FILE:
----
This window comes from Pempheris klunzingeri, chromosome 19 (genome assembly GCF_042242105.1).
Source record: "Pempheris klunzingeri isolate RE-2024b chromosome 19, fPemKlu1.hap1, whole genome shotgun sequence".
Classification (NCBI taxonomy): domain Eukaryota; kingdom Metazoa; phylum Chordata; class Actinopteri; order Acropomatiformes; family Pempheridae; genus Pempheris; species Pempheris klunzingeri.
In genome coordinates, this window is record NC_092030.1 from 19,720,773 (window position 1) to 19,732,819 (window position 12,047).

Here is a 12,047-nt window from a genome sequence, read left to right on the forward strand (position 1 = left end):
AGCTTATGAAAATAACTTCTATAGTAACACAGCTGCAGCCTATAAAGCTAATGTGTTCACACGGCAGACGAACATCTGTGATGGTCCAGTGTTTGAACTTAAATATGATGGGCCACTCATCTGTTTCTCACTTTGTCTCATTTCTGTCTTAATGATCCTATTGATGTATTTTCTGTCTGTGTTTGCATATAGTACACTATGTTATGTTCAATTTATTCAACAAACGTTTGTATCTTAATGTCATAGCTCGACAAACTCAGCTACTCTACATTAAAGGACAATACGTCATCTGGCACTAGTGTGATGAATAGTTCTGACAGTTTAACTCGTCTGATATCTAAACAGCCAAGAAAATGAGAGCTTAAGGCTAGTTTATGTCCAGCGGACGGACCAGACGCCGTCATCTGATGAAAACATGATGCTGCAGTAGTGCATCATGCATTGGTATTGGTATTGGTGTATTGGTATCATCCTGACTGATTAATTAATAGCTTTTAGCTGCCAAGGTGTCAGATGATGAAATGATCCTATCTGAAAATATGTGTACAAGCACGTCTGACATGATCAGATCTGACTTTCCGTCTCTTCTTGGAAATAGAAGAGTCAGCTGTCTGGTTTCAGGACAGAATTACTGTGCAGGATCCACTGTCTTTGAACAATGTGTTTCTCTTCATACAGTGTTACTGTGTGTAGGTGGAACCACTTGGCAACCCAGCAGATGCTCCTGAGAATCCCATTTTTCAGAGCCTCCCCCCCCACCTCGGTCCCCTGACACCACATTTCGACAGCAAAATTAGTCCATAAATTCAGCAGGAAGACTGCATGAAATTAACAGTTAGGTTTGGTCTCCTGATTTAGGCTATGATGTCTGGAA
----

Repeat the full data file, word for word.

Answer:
This window comes from Pempheris klunzingeri, chromosome 19 (genome assembly GCF_042242105.1).
Source record: "Pempheris klunzingeri isolate RE-2024b chromosome 19, fPemKlu1.hap1, whole genome shotgun sequence".
Classification (NCBI taxonomy): domain Eukaryota; kingdom Metazoa; phylum Chordata; class Actinopteri; order Acropomatiformes; family Pempheridae; genus Pempheris; species Pempheris klunzingeri.
In genome coordinates, this window is record NC_092030.1 from 19,720,773 (window position 1) to 19,732,819 (window position 12,047).

Here is a 12,047-nt window from a genome sequence, read left to right on the forward strand (position 1 = left end):
AGCTTATGAAAATAACTTCTATAGTAACACAGCTGCAGCCTATAAAGCTAATGTGTTCACACGGCAGACGAACATCTGTGATGGTCCAGTGTTTGAACTTAAATATGATGGGCCACTCATCTGTTTCTCACTTTGTCTCATTTCTGTCTTAATGATCCTATTGATGTATTTTCTGTCTGTGTTTGCATATAGTACACTATGTTATGTTCAATTTATTCAACAAACGTTTGTATCTTAATGTCATAGCTCGACAAACTCAGCTACTCTACATTAAAGGACAATACGTCATCTGGCACTAGTGTGATGAATAGTTCTGACAGTTTAACTCGTCTGATATCTAAACAGCCAAGAAAATGAGAGCTTAAGGCTAGTTTATGTCCAGCGGACGGACCAGACGCCGTCATCTGATGAAAACATGATGCTGCAGTAGTGCATCATGCATTGGTATTGGTATTGGTGTATTGGTATCATCCTGACTGATTAATTAATAGCTTTTAGCTGCCAAGGTGTCAGATGATGAAATGATCCTATCTGAAAATATGTGTACAAGCACGTCTGACATGATCAGATCTGACTTTCCGTCTCTTCTTGGAAATAGAAGAGTCAGCTGTCTGGTTTCAGGACAGAATTACTGTGCAGGATCCACTGTCTTTGAACAATGTGTTTCTCTTCATACAGTGTTACTGTGTGTAGGTGGAACCACTTGGCAACCCAGCAGATGCTCCTGAGAATCCCATTTTTCAGAGCCTCCCCCCCCACCTCGGTCCCCTGACACCACATTTCGACAGCAAAATTAGTCCATAAATTCAGCAGGAAGACTGCATGAAATTAACAGTTAGGTTTGGTCTCCTGATTTAGGCTATGATGTCTGGAA